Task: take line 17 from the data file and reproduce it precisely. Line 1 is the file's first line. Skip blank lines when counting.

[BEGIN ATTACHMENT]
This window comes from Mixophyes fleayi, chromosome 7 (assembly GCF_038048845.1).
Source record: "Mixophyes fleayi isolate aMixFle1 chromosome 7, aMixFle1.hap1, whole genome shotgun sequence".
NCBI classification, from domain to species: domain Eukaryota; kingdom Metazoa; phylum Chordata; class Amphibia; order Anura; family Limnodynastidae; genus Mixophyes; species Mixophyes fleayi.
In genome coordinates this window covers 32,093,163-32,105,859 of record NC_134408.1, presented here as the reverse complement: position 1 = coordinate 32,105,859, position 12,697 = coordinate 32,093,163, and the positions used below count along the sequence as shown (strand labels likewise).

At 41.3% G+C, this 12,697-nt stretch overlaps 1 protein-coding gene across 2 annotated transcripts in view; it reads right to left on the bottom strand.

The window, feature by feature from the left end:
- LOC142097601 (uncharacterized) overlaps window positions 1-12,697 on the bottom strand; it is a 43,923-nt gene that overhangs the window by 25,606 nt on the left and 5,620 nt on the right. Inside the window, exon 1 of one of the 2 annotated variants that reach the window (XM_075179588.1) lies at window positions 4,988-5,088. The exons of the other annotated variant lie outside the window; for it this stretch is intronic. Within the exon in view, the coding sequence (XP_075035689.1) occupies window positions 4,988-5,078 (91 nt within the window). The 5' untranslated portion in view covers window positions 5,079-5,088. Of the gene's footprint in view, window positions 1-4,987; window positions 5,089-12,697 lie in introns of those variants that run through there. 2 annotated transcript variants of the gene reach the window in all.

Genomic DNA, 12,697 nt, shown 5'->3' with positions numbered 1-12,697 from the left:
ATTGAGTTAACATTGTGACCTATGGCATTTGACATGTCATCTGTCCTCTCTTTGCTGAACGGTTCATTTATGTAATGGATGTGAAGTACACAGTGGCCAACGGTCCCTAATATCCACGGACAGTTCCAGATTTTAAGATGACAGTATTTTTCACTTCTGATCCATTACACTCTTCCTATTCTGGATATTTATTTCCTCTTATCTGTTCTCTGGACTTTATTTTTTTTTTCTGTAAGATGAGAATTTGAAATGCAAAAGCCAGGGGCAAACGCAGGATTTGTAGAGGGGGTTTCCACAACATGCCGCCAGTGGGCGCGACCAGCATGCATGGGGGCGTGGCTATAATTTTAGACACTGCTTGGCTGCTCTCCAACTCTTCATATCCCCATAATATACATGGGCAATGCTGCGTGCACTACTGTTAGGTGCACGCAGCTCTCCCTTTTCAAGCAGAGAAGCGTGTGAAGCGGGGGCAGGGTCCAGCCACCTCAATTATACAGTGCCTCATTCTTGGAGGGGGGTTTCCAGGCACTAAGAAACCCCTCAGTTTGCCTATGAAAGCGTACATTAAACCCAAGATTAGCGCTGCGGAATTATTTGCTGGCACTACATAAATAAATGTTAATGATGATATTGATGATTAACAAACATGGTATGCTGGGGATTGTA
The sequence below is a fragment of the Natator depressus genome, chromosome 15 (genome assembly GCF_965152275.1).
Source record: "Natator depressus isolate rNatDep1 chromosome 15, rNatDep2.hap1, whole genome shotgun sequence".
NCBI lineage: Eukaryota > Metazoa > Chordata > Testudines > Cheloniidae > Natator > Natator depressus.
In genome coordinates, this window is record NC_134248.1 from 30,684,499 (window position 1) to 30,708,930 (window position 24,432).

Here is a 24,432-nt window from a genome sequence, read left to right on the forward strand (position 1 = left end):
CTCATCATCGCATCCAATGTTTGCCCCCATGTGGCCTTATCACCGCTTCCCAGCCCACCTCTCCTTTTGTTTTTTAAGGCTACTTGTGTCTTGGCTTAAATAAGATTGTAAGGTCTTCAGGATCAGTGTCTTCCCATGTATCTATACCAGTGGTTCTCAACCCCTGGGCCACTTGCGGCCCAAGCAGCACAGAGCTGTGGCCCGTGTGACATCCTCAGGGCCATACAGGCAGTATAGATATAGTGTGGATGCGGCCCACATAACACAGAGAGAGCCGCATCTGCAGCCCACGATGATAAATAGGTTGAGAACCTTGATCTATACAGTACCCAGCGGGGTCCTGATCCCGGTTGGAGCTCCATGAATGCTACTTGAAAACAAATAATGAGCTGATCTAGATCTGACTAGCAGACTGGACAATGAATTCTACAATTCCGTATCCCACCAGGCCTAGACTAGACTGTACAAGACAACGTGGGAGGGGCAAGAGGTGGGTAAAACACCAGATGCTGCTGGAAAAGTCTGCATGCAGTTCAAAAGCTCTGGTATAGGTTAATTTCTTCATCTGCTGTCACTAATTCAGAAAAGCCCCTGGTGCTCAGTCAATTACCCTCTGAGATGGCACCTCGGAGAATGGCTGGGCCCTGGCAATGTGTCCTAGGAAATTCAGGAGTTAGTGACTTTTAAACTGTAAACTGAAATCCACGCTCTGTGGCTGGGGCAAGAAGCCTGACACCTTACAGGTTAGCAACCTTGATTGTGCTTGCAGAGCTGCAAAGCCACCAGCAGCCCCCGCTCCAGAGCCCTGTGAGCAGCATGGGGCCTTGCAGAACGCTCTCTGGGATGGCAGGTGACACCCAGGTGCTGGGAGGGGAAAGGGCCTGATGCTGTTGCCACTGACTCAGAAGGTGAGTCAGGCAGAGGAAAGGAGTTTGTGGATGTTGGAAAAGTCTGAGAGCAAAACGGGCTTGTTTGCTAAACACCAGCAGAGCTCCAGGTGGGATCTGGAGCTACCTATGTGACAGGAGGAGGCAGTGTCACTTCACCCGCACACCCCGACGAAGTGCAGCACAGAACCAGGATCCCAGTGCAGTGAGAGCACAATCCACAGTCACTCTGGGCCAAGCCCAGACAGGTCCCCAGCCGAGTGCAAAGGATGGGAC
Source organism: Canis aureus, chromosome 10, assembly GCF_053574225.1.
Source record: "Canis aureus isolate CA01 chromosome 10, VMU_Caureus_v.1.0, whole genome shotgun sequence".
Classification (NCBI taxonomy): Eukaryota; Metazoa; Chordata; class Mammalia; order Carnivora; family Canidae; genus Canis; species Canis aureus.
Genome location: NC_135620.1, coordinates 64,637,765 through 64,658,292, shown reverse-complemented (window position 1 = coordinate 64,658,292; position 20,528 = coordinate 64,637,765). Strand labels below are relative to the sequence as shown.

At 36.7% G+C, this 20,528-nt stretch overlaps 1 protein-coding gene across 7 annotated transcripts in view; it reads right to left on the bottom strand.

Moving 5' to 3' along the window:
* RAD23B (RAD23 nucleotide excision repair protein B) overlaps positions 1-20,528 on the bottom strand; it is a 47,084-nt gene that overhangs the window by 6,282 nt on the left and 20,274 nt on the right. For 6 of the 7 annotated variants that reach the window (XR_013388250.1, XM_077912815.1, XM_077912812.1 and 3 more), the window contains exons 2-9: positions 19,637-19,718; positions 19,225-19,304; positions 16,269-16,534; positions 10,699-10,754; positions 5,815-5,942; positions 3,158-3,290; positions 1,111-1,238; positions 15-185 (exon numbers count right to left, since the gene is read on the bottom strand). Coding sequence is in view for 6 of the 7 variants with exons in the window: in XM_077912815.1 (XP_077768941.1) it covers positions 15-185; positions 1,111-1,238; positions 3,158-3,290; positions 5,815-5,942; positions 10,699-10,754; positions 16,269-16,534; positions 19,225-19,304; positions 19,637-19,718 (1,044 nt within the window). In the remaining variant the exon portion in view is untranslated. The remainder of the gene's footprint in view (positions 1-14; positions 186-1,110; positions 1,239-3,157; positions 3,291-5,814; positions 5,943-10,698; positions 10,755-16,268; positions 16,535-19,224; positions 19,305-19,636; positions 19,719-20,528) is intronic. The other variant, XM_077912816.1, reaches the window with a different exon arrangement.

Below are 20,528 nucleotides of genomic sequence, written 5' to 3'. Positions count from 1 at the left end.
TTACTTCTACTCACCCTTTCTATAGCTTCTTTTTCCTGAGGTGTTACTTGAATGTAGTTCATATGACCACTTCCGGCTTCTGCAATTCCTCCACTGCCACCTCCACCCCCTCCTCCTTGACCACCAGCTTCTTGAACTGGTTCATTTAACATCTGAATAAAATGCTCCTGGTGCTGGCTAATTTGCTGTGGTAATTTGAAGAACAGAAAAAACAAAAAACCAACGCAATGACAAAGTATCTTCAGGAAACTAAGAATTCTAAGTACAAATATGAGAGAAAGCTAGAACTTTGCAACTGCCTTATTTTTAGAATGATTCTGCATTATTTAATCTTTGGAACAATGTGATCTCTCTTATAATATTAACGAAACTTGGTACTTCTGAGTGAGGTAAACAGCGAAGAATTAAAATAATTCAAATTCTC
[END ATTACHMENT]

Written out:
Source record: "Canis aureus isolate CA01 chromosome 10, VMU_Caureus_v.1.0, whole genome shotgun sequence".